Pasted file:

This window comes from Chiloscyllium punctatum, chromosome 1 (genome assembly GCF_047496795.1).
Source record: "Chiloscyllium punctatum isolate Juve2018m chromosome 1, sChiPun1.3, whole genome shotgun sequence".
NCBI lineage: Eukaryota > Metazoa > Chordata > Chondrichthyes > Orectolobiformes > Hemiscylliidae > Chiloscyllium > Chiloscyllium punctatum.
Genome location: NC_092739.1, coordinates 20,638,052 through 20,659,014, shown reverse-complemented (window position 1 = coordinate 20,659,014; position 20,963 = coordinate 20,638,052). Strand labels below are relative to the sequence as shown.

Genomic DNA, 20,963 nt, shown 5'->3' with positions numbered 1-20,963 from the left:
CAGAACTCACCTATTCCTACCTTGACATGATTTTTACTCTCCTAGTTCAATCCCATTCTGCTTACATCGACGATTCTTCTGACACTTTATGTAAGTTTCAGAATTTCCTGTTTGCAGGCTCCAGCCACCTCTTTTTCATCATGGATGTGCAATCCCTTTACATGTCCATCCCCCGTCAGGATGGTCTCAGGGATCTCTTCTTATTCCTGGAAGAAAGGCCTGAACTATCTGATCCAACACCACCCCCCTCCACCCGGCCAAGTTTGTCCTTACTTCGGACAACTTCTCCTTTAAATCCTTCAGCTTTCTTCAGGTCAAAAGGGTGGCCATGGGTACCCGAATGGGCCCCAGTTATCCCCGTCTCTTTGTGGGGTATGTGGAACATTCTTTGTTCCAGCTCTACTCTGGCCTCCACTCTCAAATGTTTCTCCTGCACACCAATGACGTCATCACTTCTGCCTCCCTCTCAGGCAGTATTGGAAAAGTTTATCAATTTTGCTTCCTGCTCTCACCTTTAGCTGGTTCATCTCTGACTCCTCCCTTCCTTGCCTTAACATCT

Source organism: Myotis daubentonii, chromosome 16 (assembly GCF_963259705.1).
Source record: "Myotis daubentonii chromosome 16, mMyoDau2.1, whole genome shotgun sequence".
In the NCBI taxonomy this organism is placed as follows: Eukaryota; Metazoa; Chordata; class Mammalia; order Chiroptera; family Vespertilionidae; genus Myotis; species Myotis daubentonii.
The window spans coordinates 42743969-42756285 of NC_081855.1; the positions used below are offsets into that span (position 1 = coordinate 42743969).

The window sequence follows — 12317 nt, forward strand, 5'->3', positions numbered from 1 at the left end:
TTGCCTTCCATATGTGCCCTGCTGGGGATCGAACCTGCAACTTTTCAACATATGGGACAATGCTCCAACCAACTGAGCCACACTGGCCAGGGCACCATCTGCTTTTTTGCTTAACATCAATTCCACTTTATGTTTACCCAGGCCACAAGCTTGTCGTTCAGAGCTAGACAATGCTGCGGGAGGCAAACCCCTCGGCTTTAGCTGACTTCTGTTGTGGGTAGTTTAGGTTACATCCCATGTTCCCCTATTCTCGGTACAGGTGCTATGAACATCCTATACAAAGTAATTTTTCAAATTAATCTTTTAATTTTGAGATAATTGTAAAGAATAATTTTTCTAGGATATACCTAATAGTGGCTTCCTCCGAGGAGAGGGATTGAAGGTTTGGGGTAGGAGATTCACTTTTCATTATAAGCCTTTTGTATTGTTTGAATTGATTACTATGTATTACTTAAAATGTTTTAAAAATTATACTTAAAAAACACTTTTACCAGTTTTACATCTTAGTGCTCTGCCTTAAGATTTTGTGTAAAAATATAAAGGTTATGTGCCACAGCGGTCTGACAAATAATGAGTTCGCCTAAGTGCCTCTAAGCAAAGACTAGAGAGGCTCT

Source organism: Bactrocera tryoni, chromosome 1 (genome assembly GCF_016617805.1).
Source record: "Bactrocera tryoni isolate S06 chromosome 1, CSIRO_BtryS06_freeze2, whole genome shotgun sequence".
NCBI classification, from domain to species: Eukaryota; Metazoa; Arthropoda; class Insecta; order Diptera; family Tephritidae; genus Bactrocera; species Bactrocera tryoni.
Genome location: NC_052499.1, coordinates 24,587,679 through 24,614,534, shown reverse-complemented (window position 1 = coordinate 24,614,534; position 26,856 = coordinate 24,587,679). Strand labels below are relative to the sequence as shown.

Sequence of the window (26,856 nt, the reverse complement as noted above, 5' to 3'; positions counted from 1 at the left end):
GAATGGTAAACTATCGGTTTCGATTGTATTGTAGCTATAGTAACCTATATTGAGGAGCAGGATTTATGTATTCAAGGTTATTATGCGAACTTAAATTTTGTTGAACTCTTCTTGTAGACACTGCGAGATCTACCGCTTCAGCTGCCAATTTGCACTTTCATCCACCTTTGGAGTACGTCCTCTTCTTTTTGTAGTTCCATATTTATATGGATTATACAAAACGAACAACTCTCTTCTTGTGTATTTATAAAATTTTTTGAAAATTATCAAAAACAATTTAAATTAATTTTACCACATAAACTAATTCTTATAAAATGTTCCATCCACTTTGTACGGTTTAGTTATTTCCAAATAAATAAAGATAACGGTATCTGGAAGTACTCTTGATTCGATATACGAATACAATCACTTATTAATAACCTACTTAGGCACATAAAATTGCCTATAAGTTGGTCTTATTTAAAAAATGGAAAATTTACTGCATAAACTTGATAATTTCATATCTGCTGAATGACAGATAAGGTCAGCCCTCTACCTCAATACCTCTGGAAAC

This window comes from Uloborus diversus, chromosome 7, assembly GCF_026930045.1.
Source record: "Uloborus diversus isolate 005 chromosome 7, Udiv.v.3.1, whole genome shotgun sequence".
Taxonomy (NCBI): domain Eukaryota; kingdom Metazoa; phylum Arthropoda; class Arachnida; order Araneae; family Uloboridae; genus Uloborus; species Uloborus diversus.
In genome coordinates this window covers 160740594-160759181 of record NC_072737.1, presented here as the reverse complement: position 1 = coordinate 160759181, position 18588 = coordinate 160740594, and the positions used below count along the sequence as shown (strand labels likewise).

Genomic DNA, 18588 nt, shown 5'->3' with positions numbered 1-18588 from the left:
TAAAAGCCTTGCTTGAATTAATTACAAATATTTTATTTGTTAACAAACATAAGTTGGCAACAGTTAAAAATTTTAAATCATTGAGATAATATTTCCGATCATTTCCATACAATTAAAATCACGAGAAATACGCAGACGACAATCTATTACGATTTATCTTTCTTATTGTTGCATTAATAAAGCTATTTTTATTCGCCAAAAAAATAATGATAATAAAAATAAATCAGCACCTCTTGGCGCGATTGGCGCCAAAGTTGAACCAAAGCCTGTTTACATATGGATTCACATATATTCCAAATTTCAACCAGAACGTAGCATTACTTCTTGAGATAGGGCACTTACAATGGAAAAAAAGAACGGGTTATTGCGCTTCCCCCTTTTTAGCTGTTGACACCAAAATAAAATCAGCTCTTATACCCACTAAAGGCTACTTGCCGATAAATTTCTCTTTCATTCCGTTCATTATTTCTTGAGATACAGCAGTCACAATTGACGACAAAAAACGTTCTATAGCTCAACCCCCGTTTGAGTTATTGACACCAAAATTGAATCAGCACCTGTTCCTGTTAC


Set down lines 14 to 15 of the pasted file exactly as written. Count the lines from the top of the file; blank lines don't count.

Source record: "Bactrocera tryoni isolate S06 chromosome 1, CSIRO_BtryS06_freeze2, whole genome shotgun sequence".
NCBI classification, from domain to species: Eukaryota; Metazoa; Arthropoda; class Insecta; order Diptera; family Tephritidae; genus Bactrocera; species Bactrocera tryoni.